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Cell Biochem Funct. 2008 Oct;26(7):741-6. doi: 10.1002/cbf.1465.

Reye's and Reye's-like syndromes.

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  • 1Department of Medical and Surgical Sciences, Teaching of Clinical Virology in Post Doctoral Schools of Medicine, University of Turin, "Amedeo di Savoia" Hospital, Turin, Italy.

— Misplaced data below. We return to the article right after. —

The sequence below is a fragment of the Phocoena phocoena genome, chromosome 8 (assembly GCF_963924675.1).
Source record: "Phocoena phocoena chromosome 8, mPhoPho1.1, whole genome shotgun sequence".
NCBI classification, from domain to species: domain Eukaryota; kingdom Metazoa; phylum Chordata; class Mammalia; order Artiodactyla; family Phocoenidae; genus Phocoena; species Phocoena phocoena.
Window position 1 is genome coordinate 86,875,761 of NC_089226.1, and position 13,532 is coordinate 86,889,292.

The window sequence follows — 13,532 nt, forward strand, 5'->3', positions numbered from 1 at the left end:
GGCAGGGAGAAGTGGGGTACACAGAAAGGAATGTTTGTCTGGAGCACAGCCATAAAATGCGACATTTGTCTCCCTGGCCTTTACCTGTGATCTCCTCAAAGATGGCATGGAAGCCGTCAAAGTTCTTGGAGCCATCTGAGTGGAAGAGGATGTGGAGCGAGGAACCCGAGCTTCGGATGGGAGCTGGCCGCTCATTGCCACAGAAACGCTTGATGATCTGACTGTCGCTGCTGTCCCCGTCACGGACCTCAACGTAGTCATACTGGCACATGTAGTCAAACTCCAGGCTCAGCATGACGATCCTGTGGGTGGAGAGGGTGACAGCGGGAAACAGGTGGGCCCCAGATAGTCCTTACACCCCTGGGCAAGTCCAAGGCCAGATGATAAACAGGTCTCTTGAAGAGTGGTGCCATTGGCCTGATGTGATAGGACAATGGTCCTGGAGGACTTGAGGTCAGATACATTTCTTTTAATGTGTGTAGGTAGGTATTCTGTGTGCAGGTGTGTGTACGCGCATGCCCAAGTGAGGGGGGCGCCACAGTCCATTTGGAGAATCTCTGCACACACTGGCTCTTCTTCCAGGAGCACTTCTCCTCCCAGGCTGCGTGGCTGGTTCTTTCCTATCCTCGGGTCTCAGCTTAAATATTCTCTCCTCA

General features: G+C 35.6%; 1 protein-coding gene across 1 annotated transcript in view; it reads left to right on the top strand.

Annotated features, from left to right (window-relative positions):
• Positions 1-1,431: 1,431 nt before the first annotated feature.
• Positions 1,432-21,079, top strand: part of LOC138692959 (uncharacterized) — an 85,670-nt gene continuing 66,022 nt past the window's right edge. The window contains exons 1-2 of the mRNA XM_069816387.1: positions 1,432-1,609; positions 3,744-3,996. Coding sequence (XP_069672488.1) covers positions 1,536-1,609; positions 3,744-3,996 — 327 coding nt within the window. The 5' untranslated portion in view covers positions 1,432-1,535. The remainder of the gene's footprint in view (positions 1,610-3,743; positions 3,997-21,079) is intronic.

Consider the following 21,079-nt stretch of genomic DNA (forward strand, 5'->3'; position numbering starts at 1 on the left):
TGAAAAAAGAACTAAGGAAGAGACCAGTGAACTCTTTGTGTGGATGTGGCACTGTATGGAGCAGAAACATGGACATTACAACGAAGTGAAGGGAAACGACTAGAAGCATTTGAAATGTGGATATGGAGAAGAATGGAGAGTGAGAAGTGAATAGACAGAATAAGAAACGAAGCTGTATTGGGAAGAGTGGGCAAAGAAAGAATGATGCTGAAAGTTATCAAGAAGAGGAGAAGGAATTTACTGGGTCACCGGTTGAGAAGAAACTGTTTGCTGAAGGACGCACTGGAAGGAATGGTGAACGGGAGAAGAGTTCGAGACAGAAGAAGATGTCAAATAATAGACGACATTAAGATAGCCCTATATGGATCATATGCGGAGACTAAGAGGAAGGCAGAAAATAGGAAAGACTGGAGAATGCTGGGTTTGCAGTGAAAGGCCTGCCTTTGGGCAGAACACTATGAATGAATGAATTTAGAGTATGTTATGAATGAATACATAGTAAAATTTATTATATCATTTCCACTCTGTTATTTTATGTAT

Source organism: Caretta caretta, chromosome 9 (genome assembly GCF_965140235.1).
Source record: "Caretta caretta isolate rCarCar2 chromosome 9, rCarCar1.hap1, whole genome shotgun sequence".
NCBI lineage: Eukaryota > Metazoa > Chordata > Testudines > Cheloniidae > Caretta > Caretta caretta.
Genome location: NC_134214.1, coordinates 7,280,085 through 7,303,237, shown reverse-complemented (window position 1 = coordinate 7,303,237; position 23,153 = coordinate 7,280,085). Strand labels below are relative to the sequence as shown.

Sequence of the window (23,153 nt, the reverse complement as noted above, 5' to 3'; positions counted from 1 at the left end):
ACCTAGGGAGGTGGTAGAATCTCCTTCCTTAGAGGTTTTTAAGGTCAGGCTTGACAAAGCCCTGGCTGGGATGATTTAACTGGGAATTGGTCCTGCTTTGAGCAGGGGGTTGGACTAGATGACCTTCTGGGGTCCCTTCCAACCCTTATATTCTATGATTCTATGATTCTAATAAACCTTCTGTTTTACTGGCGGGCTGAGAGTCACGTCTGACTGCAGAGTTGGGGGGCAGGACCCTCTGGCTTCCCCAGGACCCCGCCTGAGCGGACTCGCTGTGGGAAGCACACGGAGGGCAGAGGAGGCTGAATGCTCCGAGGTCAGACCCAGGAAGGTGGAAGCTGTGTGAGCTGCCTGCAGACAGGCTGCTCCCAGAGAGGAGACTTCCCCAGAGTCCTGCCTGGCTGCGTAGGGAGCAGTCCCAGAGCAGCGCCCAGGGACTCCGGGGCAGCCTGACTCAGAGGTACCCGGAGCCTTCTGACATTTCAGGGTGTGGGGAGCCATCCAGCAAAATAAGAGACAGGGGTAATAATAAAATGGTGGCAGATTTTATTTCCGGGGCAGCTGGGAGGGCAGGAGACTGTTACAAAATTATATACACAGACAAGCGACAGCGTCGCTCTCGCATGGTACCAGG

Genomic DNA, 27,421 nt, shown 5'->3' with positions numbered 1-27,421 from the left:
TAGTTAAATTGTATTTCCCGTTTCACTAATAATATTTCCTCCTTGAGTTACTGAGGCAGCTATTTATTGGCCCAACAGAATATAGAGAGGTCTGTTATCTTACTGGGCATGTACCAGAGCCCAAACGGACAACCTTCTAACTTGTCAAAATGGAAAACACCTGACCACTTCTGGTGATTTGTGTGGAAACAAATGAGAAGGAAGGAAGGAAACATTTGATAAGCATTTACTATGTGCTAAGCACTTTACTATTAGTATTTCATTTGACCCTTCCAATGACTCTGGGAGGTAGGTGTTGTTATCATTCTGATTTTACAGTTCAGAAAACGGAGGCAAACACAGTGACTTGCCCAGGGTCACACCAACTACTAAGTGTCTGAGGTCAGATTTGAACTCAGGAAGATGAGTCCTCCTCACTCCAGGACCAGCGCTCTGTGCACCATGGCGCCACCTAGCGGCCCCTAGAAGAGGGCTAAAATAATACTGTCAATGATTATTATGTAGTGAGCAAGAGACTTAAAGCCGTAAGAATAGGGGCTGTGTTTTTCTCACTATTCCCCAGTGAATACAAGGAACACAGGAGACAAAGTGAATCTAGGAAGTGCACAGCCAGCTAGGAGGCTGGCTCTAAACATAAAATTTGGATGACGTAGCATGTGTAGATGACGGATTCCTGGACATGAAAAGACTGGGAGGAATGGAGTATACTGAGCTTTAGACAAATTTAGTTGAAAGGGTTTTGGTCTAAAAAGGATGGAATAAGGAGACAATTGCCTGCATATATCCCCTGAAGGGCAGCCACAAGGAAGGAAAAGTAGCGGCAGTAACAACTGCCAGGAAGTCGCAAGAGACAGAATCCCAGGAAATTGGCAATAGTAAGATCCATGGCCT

The review reports various questions about Reye's syndrome and Reye's-like syndromes. Although there is a significant decrease in the classic Reye's syndrome cases, because of the reduced employment of salicylates in children (salicylate seems to be the most important inducing factor of the syndrome in paediatric subjects affected by viral infection), the problem is still of interest considering the presence of different Reye's-like forms. All these pathological situations are associated with various aetiologic or predisposing causes that are examined in the text. Particular attention is placed on metabolic disorders, especially of fatty acid metabolism, and also of one amino acid. In fact, a latent form can also be the basis of possible biochemical disturbances induced by various exogenous factors such as viral infections, particularly of the respiratory tract (more rarely of bacterial aetiology), or produced by microbial toxins, or by chemical substances, including some therapeutic drugs. A full discussion of biochemical mechanisms of salicylate-induced Reye's syndrome is reported. Finally a possible diagnostic differentiation from classic Reye's syndrome and Reye's-like syndromes plus therapeutic prospects are briefly examined.

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